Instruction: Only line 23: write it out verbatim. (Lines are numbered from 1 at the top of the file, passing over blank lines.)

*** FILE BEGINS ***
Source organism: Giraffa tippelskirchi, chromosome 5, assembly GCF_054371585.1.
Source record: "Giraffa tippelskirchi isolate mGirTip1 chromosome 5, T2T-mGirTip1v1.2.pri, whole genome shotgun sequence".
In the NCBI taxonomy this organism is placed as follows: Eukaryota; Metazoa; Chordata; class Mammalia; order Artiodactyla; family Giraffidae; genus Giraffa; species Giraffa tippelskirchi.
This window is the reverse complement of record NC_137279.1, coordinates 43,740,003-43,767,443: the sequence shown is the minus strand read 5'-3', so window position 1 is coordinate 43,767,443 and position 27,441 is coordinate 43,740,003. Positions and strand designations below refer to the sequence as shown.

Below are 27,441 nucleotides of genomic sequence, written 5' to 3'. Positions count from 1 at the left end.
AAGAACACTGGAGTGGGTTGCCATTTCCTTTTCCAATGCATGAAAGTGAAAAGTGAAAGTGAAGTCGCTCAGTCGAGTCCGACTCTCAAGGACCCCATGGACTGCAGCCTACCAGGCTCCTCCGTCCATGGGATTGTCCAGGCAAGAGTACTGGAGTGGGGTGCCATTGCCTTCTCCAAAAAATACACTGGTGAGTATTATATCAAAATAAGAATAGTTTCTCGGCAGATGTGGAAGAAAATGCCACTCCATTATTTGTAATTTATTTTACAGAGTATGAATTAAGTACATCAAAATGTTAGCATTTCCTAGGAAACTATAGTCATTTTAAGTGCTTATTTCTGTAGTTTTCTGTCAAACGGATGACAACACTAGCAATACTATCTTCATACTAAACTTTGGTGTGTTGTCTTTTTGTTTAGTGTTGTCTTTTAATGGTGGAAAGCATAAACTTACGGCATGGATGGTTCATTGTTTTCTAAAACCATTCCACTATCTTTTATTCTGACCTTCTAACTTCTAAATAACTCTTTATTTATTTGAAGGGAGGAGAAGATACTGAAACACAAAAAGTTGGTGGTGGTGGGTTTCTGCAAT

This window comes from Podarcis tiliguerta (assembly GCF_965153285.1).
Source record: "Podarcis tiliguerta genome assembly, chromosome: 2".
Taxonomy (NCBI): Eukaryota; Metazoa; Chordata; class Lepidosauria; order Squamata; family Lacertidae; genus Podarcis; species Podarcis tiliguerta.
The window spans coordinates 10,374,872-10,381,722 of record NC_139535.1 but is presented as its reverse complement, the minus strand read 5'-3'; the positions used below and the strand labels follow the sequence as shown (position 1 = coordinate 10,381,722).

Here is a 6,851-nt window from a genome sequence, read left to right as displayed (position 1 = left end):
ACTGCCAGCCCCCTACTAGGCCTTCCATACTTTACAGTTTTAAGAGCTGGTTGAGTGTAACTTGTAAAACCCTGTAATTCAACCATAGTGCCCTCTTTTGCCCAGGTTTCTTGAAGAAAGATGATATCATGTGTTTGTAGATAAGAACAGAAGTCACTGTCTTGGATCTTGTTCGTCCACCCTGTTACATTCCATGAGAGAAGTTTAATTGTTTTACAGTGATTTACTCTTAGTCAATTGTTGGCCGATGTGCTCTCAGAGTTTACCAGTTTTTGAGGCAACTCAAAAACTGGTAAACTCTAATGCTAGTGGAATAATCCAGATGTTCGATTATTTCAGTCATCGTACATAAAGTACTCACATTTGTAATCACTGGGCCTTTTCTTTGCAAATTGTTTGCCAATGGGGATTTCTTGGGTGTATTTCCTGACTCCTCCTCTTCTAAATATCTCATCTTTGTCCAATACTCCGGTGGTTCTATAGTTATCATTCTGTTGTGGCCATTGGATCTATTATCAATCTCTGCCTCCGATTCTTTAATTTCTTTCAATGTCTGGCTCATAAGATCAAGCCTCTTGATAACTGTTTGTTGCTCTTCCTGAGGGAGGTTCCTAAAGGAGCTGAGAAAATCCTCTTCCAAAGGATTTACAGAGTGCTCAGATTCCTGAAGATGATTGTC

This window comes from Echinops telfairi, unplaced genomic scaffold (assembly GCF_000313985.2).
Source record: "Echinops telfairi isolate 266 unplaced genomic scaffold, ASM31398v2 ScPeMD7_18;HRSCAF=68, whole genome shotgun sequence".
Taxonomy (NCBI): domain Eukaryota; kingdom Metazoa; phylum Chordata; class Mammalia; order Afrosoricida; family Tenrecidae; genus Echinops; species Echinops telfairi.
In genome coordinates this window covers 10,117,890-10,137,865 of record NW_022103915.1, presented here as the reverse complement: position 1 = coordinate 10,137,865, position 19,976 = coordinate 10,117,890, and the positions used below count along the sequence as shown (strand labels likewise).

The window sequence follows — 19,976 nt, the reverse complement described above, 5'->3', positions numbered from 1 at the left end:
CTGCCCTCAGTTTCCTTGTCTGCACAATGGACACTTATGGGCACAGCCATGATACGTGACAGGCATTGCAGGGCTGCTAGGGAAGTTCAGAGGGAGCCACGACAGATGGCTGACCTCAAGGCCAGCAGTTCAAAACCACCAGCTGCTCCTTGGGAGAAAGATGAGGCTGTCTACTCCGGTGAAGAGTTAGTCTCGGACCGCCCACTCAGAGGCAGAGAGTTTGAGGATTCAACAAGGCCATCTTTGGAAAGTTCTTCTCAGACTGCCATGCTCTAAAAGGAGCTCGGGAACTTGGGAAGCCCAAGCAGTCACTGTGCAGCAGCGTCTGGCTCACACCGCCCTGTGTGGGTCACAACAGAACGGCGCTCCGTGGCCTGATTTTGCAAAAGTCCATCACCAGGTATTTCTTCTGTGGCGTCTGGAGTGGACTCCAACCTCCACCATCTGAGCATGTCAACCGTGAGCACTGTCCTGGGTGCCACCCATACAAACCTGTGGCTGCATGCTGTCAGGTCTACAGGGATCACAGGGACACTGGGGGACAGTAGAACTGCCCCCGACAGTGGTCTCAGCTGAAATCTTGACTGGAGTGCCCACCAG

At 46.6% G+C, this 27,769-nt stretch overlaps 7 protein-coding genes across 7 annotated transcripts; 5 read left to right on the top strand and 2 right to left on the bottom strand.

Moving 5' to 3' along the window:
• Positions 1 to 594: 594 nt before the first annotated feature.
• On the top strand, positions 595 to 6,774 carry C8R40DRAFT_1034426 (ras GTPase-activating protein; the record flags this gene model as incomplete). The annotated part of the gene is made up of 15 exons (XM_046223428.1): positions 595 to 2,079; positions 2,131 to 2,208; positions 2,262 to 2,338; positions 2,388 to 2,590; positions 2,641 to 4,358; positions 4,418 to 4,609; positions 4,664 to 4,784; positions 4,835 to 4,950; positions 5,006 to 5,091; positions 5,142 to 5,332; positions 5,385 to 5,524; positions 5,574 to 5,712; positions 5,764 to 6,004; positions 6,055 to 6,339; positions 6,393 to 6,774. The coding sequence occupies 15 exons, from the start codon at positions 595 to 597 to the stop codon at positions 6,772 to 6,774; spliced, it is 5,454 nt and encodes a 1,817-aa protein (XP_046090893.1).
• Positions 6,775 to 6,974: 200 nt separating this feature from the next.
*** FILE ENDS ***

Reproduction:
• Positions 6,775 to 6,974: 200 nt separating this feature from the next.